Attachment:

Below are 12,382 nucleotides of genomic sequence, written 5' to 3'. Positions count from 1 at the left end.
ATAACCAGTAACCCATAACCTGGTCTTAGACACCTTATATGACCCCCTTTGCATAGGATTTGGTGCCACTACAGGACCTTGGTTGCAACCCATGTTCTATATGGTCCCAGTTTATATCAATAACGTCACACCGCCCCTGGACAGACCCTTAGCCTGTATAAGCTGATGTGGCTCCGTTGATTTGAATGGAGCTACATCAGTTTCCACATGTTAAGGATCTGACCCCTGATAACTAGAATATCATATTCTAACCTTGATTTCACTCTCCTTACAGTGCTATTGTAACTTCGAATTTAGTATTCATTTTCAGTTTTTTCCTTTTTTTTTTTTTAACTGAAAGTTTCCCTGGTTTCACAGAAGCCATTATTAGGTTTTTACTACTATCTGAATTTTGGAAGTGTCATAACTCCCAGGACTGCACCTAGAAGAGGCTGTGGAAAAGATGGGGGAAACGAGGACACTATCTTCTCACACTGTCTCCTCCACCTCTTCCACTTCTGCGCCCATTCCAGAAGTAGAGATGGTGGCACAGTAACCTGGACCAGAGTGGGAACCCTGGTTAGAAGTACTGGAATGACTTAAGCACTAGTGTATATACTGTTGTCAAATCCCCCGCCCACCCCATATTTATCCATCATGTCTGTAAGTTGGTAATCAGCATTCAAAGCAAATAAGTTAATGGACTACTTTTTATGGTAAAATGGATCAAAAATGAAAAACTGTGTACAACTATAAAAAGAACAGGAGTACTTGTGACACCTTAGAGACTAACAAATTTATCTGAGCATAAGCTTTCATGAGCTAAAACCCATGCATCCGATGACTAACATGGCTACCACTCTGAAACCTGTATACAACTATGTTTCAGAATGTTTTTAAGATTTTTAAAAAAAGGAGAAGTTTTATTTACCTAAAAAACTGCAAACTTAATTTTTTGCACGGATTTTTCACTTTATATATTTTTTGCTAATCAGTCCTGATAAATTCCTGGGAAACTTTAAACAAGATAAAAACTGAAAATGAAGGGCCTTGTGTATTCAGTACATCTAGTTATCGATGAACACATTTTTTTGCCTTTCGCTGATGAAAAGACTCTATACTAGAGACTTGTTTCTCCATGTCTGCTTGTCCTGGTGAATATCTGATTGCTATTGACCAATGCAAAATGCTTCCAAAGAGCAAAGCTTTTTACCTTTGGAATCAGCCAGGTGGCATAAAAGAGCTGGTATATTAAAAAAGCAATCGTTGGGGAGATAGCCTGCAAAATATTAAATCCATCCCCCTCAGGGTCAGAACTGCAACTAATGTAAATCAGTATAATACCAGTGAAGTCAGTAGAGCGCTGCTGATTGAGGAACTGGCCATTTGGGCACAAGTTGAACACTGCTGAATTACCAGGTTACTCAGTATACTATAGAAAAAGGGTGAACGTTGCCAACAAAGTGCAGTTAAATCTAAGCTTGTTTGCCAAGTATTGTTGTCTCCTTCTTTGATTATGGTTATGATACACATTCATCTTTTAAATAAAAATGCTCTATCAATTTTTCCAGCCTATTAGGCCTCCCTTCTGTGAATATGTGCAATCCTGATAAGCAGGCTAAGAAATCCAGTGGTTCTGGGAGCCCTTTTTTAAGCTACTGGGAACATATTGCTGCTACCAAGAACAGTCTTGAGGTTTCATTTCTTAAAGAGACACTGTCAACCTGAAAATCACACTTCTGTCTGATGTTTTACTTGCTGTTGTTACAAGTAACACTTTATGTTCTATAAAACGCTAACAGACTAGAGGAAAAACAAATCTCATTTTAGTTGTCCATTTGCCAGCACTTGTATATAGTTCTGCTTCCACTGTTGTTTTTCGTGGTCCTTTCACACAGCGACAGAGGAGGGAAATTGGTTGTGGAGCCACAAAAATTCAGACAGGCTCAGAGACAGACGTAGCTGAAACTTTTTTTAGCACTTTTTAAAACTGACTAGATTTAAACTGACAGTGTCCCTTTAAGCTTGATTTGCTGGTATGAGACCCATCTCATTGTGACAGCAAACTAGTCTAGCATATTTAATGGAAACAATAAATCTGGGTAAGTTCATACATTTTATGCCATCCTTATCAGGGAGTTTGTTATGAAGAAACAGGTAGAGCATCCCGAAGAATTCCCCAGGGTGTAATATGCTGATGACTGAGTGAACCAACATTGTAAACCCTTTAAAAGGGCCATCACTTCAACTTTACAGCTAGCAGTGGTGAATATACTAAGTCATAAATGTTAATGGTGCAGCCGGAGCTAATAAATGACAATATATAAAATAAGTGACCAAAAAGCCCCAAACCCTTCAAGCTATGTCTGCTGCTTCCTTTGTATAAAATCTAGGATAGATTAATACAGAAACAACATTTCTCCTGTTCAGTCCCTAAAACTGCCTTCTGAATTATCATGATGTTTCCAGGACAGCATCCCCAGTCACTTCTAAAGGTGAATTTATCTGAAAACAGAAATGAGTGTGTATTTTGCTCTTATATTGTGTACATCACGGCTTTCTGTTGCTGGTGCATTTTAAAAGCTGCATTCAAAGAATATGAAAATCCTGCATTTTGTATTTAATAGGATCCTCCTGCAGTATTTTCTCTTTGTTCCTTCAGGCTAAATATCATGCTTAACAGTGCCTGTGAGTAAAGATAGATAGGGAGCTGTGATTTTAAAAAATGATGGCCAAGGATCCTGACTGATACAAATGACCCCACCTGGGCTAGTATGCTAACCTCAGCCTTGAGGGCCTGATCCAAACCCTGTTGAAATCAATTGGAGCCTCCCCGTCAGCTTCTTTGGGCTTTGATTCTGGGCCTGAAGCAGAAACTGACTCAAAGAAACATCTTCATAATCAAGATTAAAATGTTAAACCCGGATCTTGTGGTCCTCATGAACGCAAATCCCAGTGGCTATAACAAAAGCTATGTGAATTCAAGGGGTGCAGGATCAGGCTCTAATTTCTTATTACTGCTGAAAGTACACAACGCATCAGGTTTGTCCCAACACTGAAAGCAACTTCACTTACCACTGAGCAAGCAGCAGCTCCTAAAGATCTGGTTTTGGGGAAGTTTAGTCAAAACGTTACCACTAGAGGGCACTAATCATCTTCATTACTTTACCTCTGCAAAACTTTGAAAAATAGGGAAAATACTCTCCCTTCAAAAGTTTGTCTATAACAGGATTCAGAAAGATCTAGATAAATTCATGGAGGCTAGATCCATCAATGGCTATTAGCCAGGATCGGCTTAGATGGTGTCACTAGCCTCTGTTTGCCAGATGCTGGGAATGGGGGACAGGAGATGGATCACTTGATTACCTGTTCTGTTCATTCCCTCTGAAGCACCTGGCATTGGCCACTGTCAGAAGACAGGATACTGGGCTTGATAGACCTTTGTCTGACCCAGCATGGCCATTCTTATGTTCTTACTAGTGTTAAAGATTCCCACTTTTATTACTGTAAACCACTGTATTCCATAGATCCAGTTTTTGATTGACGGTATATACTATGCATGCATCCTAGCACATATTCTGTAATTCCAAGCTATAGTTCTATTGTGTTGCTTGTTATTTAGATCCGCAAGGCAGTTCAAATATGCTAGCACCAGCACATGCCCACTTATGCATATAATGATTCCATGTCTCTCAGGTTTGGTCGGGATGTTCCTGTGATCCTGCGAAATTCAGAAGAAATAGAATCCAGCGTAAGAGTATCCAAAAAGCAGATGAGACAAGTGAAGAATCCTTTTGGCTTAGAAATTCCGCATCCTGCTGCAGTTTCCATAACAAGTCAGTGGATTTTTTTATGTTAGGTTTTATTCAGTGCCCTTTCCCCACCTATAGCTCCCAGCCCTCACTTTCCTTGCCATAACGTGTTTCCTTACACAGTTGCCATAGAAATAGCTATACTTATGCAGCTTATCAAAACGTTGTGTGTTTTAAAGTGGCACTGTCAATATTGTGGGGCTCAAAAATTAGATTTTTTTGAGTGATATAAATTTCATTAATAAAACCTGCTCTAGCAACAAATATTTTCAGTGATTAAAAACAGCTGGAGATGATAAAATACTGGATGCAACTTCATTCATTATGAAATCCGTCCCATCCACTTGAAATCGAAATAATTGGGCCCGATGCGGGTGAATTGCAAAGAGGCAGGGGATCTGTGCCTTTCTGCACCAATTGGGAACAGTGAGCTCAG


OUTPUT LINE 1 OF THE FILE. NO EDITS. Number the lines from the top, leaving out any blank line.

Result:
Below are 12,382 nucleotides of genomic sequence, written 5' to 3'. Positions count from 1 at the left end.